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Gene Linked To Some Types Of Deafness

January 4, 2012

A single gene may provide important clues to the causes of some types of deafness, research has suggested.

When the FGF20 gene was “knocked out” of mice, the animals appeared perfectly healthy but had absolutely no ability to hear.

In humans, the gene has already been associated with inherited deafness in otherwise healthy families, according to the findings reported in the online journal Public Library of Science Biology.

FGF20 codes for one of a family of proteins called fibroblast growth factors. The molecules play key roles in embryonic development, tissue maintenance and wound healing. Disabling the gene caused a loss of outer hair cells, a special sensory cell in the inner ear responsible for amplifying sound.

Mice lacking FGF20 were missing about two-thirds of their outer hair cells. However, the number of inner hair cells which transmit amplified sound signals to the brain, appeared normal.

“This is the first evidence that inner and outer hair cells develop independently of one another,” said lead researcher Dr Sung-Ho Huh, from Washington University School of Medicine in St Louis, US. “This is important because most age-related and noise-induced hearing loss is due to the loss of outer hair cells.”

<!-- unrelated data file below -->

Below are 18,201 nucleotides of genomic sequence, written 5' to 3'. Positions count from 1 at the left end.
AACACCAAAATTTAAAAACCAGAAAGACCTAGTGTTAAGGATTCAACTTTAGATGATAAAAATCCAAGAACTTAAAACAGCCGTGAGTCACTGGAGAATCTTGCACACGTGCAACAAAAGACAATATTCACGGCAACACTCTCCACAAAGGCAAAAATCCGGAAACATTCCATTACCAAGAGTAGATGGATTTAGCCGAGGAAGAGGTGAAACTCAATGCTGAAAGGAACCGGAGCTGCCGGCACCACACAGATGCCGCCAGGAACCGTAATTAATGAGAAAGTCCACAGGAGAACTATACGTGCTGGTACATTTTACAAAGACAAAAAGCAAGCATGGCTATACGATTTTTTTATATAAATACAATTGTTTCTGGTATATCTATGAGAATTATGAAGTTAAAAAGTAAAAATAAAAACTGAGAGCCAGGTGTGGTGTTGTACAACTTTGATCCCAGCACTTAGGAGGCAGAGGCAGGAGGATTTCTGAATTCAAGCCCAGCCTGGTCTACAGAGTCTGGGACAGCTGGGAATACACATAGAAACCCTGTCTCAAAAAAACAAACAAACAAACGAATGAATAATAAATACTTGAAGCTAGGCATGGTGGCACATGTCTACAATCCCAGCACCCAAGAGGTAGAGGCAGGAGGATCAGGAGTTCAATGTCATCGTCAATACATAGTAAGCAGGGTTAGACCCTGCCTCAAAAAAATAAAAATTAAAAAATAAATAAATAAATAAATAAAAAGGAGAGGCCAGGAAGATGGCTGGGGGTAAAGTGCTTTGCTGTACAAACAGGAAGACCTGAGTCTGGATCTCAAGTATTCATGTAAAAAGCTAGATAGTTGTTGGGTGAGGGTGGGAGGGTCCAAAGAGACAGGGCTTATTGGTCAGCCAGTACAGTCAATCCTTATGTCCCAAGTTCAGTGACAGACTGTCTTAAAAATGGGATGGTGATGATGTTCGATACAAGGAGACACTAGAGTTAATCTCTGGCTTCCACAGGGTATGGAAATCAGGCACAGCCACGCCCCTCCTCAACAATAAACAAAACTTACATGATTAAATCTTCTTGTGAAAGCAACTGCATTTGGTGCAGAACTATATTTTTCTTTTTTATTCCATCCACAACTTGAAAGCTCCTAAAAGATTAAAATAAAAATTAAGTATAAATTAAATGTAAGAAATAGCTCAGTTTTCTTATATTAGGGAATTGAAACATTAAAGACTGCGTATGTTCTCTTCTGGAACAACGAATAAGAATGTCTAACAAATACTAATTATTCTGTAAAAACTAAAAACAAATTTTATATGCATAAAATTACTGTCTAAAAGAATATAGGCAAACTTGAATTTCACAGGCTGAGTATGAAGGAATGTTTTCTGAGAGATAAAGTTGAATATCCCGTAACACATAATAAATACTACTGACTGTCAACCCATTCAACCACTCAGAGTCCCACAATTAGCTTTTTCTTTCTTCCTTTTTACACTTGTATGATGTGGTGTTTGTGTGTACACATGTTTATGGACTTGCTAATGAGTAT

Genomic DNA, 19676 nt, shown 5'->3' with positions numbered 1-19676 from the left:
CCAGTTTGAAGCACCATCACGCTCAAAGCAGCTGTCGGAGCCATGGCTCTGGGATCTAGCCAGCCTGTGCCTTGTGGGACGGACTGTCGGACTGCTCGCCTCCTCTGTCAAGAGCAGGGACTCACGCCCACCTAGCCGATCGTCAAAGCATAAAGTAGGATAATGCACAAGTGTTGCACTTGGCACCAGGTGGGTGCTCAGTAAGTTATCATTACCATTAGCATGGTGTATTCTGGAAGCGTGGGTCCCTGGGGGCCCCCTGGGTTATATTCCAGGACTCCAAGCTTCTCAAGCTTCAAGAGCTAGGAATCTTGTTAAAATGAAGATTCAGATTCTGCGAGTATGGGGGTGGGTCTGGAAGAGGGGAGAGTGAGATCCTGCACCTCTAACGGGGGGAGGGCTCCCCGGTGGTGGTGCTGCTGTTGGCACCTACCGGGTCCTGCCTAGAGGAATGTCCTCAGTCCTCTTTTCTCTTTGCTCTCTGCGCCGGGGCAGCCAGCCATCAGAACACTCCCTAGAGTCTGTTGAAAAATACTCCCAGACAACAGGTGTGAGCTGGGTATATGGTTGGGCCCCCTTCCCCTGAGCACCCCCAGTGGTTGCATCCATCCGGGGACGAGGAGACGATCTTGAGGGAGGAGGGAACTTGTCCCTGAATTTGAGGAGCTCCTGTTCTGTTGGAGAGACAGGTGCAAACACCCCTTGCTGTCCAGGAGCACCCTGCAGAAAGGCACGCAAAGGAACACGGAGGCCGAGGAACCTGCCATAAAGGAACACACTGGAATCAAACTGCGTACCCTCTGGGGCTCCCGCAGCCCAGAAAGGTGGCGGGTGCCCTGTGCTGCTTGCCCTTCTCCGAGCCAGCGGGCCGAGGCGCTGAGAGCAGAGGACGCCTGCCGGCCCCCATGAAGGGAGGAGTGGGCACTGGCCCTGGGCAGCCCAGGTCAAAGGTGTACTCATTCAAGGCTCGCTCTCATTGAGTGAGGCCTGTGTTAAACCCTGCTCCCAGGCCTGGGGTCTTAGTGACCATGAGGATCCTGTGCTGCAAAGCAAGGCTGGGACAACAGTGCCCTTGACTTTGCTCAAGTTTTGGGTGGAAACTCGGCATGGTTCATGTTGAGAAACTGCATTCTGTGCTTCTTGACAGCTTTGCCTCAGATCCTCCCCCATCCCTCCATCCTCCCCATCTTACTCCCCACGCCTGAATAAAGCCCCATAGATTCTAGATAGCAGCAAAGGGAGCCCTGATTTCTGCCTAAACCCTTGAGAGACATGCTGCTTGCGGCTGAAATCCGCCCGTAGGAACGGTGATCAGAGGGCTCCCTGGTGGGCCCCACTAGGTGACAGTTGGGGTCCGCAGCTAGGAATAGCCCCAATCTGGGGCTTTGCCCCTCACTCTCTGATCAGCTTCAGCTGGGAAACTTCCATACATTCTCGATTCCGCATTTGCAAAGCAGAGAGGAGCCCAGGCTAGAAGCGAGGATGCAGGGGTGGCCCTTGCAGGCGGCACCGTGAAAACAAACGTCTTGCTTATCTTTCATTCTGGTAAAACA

The FGF20 signalling pathway must be activated by day 14 of a mouse embryo’s development to produce a normal inner ear, the scientists learned. If it is switched on at day 15, the inner ear fails to develop properly.

This critical “window” may explain why mammals are incapable of regenerating outer hair cells, unlike birds and other vertebrates.

Rachel Baker, of the charity Action on Hearing Loss, said: “Understanding how cells in the inner ear grow is crucial in developing new therapies for protecting and restoring hearing. This research could be particularly relevant for sufferers of age-related or noise-induced hearing loss, which affect a growing number of people in the UK.

“We are pleased to be funding a new project being run by this research team, which is further investigating the role of FGF20 in hearing. In the future, this could lead to studies to test whether reactivation of FGF20 can regenerate damaged parts of the inner ear.”

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